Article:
If companies don't give a second chance to wrong-doers, they would prevent them from wrongful conduct a second, possibly a third time
Indians' propensity to justify the actions of wrong-doers, followed by the reluctance to punish them, seems to distinguish us from the rest
In India, the shame is not in wrong conduct as much as it is in being caught says V. Raghunathan
There are two competing vegetable vendors in your neighbourhood. One of them shuts shop and hence, the other raises his average prices by, say 15 per cent. Will you go to another vendor, say 10 minutes away from your neighbourhood to spurn the exploitative vendor?
Although a rather mild example of ‘wrong-doing’, the example is illustrative. While a much larger proportion of students in my international classes from other countries respond in the affirmative to the question above, Indian students are more given to continuing with the old vendor unless the cost (of time and transportation) of going to the other vendor 10 minutes away is less than the value of the 15 per cent hike. Others even argue that it is perfectly justifiable on the part of the vendor to hike his prices in terms of rules of competition. But a far fewer percentage of Indian students are willing to go those extra 10 minutes just to punish the vendor for his exploitative price hike. It seems that the sole motivator for our behaviour is: ‘what does it cost me?’ rather than larger considerations of right and wrong behaviourand punishing wrong conduct.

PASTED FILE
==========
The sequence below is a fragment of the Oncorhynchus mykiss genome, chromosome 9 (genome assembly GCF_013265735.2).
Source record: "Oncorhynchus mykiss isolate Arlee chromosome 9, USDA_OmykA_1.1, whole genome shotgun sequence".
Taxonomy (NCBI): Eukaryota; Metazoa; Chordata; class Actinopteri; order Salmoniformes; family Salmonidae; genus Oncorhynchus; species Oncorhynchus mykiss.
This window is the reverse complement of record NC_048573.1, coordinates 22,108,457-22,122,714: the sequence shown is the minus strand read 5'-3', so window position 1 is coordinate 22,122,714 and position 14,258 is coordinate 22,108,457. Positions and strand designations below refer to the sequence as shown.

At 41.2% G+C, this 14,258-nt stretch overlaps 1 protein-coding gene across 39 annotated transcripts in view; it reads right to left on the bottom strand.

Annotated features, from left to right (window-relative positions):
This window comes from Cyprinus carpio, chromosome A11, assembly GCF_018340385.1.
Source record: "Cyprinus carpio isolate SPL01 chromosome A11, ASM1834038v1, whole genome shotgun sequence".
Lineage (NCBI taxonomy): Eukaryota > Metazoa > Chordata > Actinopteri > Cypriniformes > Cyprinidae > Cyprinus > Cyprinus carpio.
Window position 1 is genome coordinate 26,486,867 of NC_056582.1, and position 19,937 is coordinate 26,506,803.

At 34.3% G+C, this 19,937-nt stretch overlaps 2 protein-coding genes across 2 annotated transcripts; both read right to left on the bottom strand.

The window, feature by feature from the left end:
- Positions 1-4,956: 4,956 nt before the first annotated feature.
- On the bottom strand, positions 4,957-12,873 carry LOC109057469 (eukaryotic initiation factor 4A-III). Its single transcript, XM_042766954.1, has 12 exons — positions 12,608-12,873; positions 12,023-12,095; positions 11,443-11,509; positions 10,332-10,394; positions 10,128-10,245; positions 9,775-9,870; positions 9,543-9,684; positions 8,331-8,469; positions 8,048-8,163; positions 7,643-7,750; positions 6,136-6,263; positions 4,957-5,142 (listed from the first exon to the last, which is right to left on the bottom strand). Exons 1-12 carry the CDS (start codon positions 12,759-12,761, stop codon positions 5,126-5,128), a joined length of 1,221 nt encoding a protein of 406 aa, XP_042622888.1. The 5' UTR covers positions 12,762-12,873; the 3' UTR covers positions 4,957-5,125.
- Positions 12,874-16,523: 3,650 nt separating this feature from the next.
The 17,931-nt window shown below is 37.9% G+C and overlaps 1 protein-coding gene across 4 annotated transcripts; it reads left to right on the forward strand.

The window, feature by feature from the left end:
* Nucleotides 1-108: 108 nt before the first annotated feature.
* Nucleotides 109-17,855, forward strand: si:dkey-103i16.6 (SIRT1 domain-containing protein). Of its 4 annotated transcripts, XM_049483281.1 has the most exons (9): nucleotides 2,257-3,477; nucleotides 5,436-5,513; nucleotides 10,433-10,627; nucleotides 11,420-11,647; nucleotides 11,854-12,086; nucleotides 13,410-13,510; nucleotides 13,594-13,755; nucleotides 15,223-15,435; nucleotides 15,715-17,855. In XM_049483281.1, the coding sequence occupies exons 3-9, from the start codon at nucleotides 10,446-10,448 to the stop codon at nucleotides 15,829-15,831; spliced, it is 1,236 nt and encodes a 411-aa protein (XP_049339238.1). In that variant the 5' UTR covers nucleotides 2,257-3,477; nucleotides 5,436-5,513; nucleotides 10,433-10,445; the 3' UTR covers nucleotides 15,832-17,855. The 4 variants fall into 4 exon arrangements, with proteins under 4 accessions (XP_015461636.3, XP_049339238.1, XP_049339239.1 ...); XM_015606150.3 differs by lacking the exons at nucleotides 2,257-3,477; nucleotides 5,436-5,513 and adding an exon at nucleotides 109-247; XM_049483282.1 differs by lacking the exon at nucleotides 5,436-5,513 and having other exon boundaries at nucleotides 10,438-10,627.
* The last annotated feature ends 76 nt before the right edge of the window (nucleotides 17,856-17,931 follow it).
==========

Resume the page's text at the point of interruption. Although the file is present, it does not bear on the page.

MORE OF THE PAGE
In the 1970s, Robert Axelrod, the renowned mathematician and political scientist, ran an interesting experiment involving iterative Prisoner’s Dilemma (http://www.youtube.com/watch?v=kld-H9Hei5c). The situation involved a large number of individuals interacting with each other randomly, cooperating or defecting (exchanging a token with a C or a D written on it) against one another, every time they come in contact. When both cooperate with each other, each gains 2 satisfaction points; when one cooperates and the other defects, the defector gains 4 points (for getting something in exchange for nothing), while the cooperator gets -1, or loses one point (as it stings to be cheated). When both defect against each, no one gains or loses any point. Axelrod invited competitors worldwide to enter their strategies for accumulating maximum points in this situation.
It turns out that after repeatedly playing eachentry against the other hundreds of times, and increasing the weightage of the winning strategies in every succeeding generation of the play-offs to mimic successful genes in biological evolution, the strategy that emerged as the best in maximising the satisfaction points was the simplest: Tit for Tat. This strategy is simple: Never be the first to defect against any other individual. But thereafter, in all subsequent interactions with that individual, cooperate or defect, mimicking exactly what the other did in the previous interaction. Thus if someone cooperated in the previous interaction, then in your next iteration continue to cooperate with him; and if he defected (or cheated, or flouted rules) on you when you had cooperated, you should punish him when you interact with him again.